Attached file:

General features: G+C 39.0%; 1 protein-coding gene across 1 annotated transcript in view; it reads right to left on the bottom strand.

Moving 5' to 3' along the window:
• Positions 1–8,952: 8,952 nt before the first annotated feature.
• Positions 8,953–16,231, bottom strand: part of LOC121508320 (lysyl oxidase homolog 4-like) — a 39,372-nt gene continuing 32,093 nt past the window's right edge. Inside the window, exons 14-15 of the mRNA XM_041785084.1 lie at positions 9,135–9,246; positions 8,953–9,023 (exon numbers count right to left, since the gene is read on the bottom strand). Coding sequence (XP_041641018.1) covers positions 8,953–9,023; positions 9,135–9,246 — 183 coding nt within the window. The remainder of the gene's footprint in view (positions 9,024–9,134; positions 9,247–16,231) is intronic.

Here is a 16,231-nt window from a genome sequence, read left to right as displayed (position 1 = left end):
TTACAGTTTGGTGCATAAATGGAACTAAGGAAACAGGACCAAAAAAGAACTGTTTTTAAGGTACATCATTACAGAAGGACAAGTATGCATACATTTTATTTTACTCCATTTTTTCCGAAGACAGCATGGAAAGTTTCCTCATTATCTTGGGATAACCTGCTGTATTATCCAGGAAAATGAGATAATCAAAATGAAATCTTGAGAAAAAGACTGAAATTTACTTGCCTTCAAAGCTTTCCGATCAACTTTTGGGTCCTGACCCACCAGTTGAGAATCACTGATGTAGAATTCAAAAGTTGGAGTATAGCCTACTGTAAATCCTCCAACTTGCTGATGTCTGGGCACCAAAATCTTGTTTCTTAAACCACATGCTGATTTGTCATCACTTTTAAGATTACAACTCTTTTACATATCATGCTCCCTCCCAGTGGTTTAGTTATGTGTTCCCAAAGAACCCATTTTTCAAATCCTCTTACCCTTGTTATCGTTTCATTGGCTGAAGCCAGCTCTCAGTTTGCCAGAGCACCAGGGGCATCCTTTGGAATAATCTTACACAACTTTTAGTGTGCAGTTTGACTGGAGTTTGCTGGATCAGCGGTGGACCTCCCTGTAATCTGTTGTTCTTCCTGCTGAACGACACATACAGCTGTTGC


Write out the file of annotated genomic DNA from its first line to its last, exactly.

General features: G+C 39.0%; 1 protein-coding gene across 1 annotated transcript in view; it reads right to left on the bottom strand.

Moving 5' to 3' along the window:
• Positions 1–8,952: 8,952 nt before the first annotated feature.
• Positions 8,953–16,231, bottom strand: part of LOC121508320 (lysyl oxidase homolog 4-like) — a 39,372-nt gene continuing 32,093 nt past the window's right edge. Inside the window, exons 14-15 of the mRNA XM_041785084.1 lie at positions 9,135–9,246; positions 8,953–9,023 (exon numbers count right to left, since the gene is read on the bottom strand). Coding sequence (XP_041641018.1) covers positions 8,953–9,023; positions 9,135–9,246 — 183 coding nt within the window. The remainder of the gene's footprint in view (positions 9,024–9,134; positions 9,247–16,231) is intronic.

Here is a 16,231-nt window from a genome sequence, read left to right as displayed (position 1 = left end):
TTACAGTTTGGTGCATAAATGGAACTAAGGAAACAGGACCAAAAAAGAACTGTTTTTAAGGTACATCATTACAGAAGGACAAGTATGCATACATTTTATTTTACTCCATTTTTTCCGAAGACAGCATGGAAAGTTTCCTCATTATCTTGGGATAACCTGCTGTATTATCCAGGAAAATGAGATAATCAAAATGAAATCTTGAGAAAAAGACTGAAATTTACTTGCCTTCAAAGCTTTCCGATCAACTTTTGGGTCCTGACCCACCAGTTGAGAATCACTGATGTAGAATTCAAAAGTTGGAGTATAGCCTACTGTAAATCCTCCAACTTGCTGATGTCTGGGCACCAAAATCTTGTTTCTTAAACCACATGCTGATTTGTCATCACTTTTAAGATTACAACTCTTTTACATATCATGCTCCCTCCCAGTGGTTTAGTTATGTGTTCCCAAAGAACCCATTTTTCAAATCCTCTTACCCTTGTTATCGTTTCATTGGCTGAAGCCAGCTCTCAGTTTGCCAGAGCACCAGGGGCATCCTTTGGAATAATCTTACACAACTTTTAGTGTGCAGTTTGACTGGAGTTTGCTGGATCAGCGGTGGACCTCCCTGTAATCTGTTGTTCTTCCTGCTGAACGACACATACAGCTGTTGC